By Cynthia Ray
Part of writing a story is deciding what form it will take, or what genre. Fantasy, Science Fiction, Horror, Crime, Literary, Romance, or Non-Fiction all have different audiences and different rules.
Usually, the story itself tells you how it wants to be told. As an experiment, I once wrote the same short story over in three different genres and found that there was one way that brought out the main conflicts and themes better than others—one that made the story shine.
I’ve been thinking about this because I’m stepping out of my usual genre of short fantasy fiction, to write a non-fiction book. Yes, I said non-fiction book. This will be different for me; very different. This book won’t let me go. It had nudged me for months, and now the nudges have turned to kicks-so I had to concede.
Since it is a little scary, and a stretch for me, I decided to do some research on other authors that had switched genres to see how they fared and found some interesting facts. Many authors have successfully “switched it up”. Here are just a few:
- Did you know Ian Fleming, prolific author of those iconic 007 spy novels also wrote the children’s story “Chitty-Chitty Bang Bang”? He told the story to his children and they loved it so much he wrote it down.
- Roald Dahl, author of “Charlie and the Chocolate Factory” and “James and the Giant Peach” also wrote hard-boiled crime stories. One of his more famous stories is “Lamb to the Slaughter”, in which a woman beats her husband to death with a frozen leg of lamb, then cooks the murder weapon and serves it to the policemen who comes round to question her. Yikes!
- Anne Rice, famous for her vampire novels, also wrote erotica novels early in her career, including BDSM. Apparently she was 50 shades ahead of her time.
- And E.B. White, author of “Charlottes Web” wrote the writers non-fiction classic, “Elements of Style.”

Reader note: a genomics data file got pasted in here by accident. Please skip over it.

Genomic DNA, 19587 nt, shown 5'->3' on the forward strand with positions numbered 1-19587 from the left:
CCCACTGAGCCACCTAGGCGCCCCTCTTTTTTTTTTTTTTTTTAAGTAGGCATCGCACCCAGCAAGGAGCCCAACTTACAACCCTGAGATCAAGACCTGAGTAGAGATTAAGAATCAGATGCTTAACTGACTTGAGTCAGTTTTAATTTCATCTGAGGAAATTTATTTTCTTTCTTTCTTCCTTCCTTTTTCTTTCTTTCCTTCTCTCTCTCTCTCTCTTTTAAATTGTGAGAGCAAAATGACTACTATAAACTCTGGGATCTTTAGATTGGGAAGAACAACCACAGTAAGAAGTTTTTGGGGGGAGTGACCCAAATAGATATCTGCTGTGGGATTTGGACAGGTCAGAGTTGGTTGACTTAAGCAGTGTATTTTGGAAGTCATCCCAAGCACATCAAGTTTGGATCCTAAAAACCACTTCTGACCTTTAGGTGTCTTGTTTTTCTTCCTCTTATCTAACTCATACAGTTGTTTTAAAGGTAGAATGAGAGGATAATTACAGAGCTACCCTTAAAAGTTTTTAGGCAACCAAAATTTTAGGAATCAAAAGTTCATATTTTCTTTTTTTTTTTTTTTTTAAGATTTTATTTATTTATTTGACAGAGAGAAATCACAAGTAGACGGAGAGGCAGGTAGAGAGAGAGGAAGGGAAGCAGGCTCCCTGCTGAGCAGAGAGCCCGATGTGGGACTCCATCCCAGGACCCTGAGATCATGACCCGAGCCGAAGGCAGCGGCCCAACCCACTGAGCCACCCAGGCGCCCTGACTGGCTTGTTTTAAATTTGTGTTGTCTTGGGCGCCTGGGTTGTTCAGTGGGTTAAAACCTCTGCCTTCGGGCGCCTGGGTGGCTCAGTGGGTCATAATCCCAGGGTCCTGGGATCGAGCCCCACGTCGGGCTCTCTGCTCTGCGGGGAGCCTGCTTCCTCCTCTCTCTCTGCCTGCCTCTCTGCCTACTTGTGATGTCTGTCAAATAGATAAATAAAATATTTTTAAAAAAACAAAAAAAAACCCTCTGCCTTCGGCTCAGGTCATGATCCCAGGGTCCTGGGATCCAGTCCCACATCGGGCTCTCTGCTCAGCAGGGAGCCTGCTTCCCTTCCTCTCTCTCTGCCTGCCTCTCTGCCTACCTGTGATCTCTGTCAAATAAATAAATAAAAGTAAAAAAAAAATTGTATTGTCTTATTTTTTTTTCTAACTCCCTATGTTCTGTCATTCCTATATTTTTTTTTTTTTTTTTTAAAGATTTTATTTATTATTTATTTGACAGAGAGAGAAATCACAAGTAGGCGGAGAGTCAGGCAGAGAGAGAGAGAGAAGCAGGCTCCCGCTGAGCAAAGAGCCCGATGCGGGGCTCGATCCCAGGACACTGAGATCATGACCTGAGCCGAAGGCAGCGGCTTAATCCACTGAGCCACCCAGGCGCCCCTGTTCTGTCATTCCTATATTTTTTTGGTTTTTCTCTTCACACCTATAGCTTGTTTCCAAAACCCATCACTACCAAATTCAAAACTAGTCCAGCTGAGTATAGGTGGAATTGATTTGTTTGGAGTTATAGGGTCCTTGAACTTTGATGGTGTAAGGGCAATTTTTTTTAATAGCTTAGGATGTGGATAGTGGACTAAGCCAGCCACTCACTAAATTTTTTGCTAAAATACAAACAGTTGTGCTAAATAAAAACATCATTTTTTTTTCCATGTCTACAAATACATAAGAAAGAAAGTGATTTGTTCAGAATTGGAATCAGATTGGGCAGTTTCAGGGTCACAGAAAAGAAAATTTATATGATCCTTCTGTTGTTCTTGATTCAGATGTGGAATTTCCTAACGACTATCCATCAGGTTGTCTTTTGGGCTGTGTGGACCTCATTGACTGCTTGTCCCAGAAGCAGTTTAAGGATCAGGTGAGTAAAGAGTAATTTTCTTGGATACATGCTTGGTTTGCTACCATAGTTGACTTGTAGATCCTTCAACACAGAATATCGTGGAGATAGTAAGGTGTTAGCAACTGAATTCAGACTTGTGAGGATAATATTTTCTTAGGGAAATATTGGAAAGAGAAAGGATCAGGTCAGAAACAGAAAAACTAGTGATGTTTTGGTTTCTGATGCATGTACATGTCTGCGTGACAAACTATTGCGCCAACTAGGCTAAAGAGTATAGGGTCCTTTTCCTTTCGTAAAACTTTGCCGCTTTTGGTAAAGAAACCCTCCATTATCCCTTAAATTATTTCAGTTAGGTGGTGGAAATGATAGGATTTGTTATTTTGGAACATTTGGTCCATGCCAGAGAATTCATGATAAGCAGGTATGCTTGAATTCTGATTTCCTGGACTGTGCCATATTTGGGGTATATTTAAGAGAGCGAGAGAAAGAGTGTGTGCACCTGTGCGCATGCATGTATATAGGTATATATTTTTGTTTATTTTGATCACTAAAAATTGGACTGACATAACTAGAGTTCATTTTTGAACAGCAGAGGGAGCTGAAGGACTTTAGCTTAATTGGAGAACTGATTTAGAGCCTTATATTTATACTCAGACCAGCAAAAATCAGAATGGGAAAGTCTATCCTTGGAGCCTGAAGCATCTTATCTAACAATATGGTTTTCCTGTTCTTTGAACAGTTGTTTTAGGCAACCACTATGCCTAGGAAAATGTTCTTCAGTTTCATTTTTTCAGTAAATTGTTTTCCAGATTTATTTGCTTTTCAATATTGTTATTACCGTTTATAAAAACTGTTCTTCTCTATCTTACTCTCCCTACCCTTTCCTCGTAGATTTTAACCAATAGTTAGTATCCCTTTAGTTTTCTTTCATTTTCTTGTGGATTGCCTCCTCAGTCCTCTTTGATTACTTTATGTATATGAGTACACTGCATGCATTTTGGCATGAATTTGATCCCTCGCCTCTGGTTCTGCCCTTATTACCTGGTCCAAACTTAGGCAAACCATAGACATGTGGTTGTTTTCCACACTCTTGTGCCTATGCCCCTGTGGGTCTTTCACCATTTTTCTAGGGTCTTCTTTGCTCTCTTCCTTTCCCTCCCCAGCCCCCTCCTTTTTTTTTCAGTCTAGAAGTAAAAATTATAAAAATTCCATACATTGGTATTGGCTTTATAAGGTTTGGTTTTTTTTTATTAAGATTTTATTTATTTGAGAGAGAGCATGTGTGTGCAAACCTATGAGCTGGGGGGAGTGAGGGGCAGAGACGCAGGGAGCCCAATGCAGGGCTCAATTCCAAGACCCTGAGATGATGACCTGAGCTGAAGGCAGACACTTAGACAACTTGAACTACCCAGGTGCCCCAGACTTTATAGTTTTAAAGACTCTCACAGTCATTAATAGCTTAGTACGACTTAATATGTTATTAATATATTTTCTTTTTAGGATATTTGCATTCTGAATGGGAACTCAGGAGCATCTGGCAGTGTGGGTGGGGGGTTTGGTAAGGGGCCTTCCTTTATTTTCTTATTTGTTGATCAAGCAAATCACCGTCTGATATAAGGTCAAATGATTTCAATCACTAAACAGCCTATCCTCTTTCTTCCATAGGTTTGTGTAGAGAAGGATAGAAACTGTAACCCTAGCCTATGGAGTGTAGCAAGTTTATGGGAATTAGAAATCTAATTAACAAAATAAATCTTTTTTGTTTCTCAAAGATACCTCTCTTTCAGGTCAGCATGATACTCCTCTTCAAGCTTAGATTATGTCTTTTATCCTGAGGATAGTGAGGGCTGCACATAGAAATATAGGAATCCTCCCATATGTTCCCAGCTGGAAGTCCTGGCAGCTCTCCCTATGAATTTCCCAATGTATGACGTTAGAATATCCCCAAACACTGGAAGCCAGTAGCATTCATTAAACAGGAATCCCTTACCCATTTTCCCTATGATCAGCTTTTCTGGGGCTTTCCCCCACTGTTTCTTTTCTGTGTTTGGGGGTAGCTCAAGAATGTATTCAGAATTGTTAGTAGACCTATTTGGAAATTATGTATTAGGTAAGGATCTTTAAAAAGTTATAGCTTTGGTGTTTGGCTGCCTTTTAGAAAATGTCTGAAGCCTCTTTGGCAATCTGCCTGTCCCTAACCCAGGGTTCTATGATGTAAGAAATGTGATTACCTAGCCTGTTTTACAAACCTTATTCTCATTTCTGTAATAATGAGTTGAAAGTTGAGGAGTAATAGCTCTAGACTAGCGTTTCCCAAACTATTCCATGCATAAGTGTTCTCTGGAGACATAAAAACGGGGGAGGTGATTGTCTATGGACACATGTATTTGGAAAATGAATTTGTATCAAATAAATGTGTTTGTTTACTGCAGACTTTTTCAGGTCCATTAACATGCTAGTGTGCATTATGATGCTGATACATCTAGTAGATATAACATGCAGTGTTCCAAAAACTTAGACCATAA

Part of my fear of stepping out and starting this new project stems from a failed attempt to write a non-fiction book. A publisher of business books once asked me to write a manual on facilitating virtual meetings. As an expert on the topic, I thought it would be easy-peasey, but writing about it turned out to be dull, boring and painful.
To my chagrin, I discovered that I didn’t want to spend all day facilitating virtual meetings, and then come home and write about the process. Needless to say, I never delivered the product and took on all the inherent guilt/shame that such an experience brings.
I’ve learned from that first foray into non-fiction. Here’s how it will be different this time:
First of all, I’ve discovered something called “Creative Non-Fiction”. This genre is exactly the kind of non-fiction I want to write. Erik Larson’s book, “Devil in the White City” is a good example of this kind writing. Lee Gutkind describes Creative Non-Fiction in his magazine by the same name.
“Creative Nonﬁction, deﬁnes the genre simply, succinctly, and accurately as “true stories well told.” And that, in essence, is what creative nonﬁction is all about. In some ways, creative nonﬁction is like jazz—it’s a rich mix of ﬂavors, ideas, and techniques, some of which are newly invented and others as old as writing itself. Creative nonﬁction can be an essay, a journal article, a research paper, a memoir, or a poem; it can be personal or not, or it can be all of these.”
Next, the topic I’ve chosen to write about is something I am passionate about (more about that later), and have a lot of fire behind. It requires research and interviews and is something interesting enough to hold my attention for the long-haul.
And finally, I have realistic expectations of the amount of work involved and what it will take to deliver the book to paper that is in my head. Right now, I’m on fire with ideas, outlines and plans. I wake up in the middle of the night with inspiration, but I know that in only a few months I’ll be knee deep in trashed drafts wondering why I started the stupid project in the first place. I can’t wait!